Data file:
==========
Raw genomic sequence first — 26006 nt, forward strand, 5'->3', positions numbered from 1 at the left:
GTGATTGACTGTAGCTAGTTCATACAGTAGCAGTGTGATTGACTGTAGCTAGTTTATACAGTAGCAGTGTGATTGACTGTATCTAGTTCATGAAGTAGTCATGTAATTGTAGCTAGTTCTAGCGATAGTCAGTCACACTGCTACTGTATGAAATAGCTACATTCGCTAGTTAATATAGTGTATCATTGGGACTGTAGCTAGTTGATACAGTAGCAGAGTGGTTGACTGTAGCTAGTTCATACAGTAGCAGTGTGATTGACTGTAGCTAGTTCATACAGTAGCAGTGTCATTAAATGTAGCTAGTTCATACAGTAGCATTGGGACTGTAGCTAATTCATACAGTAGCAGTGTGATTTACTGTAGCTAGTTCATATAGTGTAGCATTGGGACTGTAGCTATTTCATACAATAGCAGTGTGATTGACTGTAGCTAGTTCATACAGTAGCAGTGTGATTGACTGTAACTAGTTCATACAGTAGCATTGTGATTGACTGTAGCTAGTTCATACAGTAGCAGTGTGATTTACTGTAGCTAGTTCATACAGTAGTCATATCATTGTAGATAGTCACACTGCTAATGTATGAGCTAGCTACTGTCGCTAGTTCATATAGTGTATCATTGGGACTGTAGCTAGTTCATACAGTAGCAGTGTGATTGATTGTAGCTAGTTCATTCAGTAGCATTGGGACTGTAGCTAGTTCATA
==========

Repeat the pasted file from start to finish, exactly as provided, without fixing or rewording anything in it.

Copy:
Raw genomic sequence first — 26006 nt, forward strand, 5'->3', positions numbered from 1 at the left:
GTGATTGACTGTAGCTAGTTCATACAGTAGCAGTGTGATTGACTGTAGCTAGTTTATACAGTAGCAGTGTGATTGACTGTATCTAGTTCATGAAGTAGTCATGTAATTGTAGCTAGTTCTAGCGATAGTCAGTCACACTGCTACTGTATGAAATAGCTACATTCGCTAGTTAATATAGTGTATCATTGGGACTGTAGCTAGTTGATACAGTAGCAGAGTGGTTGACTGTAGCTAGTTCATACAGTAGCAGTGTGATTGACTGTAGCTAGTTCATACAGTAGCAGTGTCATTAAATGTAGCTAGTTCATACAGTAGCATTGGGACTGTAGCTAATTCATACAGTAGCAGTGTGATTTACTGTAGCTAGTTCATATAGTGTAGCATTGGGACTGTAGCTATTTCATACAATAGCAGTGTGATTGACTGTAGCTAGTTCATACAGTAGCAGTGTGATTGACTGTAACTAGTTCATACAGTAGCATTGTGATTGACTGTAGCTAGTTCATACAGTAGCAGTGTGATTTACTGTAGCTAGTTCATACAGTAGTCATATCATTGTAGATAGTCACACTGCTAATGTATGAGCTAGCTACTGTCGCTAGTTCATATAGTGTATCATTGGGACTGTAGCTAGTTCATACAGTAGCAGTGTGATTGATTGTAGCTAGTTCATTCAGTAGCATTGGGACTGTAGCTAGTTCATA